People were bored. There was no local campaign exciting enough to rouse people out of their apathy to get out and vote. When most candidates run unopposed, or lacking any serious opposition, what point is there to go out and vote?
In the City of Rochester, the primary election in September determined the winners for November.
Rochester is owned by the Demagogues. The Black Demagogues and the Establishment Demagogues slugged it out in the primary, leaving their candidates with exactly what they had before, guaranteeing victory in their respective areas.
Not too many voters would be needed to confirm it, so not many voters bothered to show up at the polls.
The suburbs did a bit better, but not much.
There, the Republicans hold control and the few blasé Demagogic challengers fell by the wayside.
The race for County Executive might have brought more voters out had it been more interesting, only it was deadly dull.
Sandra Frankel's campaign was a lackluster repeat of her failed 2011 bid for that office. Her unimaginative campaign managers and the perpetual lack of unity among the Demagogues did more to damage her chances of victory than did the understated tactics of her Republican challenger, Cheryl DiNolfo.
DiNolfo knew all she had to do was wait while the Demagogues gave Frankel enough rope to hang herself.
Effective but boring.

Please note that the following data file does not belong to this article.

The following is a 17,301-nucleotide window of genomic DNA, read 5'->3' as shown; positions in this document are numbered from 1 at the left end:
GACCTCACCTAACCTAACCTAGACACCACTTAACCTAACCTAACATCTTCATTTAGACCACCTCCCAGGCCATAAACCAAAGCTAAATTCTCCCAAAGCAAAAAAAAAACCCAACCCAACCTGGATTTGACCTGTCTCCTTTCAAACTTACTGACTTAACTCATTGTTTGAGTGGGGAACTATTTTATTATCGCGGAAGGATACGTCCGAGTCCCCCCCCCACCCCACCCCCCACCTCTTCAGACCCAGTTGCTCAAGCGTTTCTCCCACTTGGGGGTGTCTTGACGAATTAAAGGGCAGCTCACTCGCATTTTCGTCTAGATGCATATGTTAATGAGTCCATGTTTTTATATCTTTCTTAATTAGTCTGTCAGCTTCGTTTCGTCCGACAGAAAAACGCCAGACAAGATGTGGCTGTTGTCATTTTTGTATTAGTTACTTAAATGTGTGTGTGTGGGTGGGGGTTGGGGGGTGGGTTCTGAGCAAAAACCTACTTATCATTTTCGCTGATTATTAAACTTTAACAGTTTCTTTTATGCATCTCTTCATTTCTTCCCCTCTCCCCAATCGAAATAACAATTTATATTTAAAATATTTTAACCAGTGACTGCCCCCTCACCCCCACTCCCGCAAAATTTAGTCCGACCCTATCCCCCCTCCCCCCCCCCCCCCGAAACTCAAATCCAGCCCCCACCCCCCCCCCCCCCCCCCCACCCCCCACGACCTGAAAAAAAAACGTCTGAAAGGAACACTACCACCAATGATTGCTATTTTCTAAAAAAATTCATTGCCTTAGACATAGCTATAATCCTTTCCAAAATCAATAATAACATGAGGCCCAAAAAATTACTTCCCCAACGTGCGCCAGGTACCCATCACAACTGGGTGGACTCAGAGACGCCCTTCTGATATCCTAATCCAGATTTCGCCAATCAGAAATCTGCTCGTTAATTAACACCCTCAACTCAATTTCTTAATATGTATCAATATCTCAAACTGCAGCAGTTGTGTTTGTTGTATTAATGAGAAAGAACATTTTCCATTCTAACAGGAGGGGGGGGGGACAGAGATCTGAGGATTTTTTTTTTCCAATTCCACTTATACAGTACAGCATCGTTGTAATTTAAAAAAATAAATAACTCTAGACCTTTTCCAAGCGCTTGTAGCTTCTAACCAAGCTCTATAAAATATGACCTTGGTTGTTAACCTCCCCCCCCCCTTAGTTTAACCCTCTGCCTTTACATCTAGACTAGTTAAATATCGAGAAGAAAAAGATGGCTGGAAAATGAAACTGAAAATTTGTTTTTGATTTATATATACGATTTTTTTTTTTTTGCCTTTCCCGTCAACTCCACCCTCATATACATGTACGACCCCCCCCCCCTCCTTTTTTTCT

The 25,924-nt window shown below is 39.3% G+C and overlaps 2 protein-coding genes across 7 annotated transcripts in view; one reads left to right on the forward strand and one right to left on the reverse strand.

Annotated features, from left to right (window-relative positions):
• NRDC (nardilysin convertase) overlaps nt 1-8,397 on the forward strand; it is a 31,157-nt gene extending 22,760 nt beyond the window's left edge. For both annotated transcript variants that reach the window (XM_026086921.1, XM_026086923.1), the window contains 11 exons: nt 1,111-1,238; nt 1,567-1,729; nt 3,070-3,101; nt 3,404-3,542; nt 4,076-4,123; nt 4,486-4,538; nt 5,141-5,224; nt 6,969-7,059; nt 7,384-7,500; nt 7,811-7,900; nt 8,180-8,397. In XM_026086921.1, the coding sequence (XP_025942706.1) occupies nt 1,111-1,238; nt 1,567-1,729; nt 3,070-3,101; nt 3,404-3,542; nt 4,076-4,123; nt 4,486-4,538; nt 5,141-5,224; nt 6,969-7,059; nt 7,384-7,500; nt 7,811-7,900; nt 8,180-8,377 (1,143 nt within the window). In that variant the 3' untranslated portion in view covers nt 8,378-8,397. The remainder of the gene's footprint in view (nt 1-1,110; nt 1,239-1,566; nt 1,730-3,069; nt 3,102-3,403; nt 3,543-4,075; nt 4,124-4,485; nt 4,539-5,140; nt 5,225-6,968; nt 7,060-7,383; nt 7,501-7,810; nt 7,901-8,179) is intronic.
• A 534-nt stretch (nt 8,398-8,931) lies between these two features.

Even Rochester's liberal newsrag, the D&C, found it necessary to endorse DiNolfo. That decision probably cost their editorial staff a few nights' sleep, but it would allow them to pretend that they are impartial.
Now, the D&C finds it necessary to castigate the voters for the low turnout, ignoring their own hand in producing the voter apathy prevalent in the area.
Having done their damnedest to promote their own liberal agenda by usually endorsing only candidates who are politically correct ( that is to say Demagogues ), they helped to eliminate Republican interest in campaigning in the City of Rochester.
That effectively made the primary the factor in determining the winners two months hence, eliminating the need for a massive turnout at the polls in November.
On the other hand, Republicans control the county towns and even the D&C's scolding didn't produce many viable Demagogic candidates there.
Party stalwarts or people with personal axes to grind against certain candidates came out to vote. That was it.
Third party candidates usually don't get more than a few hundred votes, which doesn't have an impact on elections, but sometimes helps preserve the illusion of democratic choice.
And in contested races, meaning between Demagogues and Republicans, nobody was saying "Come out and help elect the best candidate." It was "Come out and support the Demagogue or Republican," depending on the voter's party affiliation.
Which is really what both parties want. Neither party machine is impressed with the ideals of representative democratic government.
The D&C ought to quit its bitching, because it isn't, either.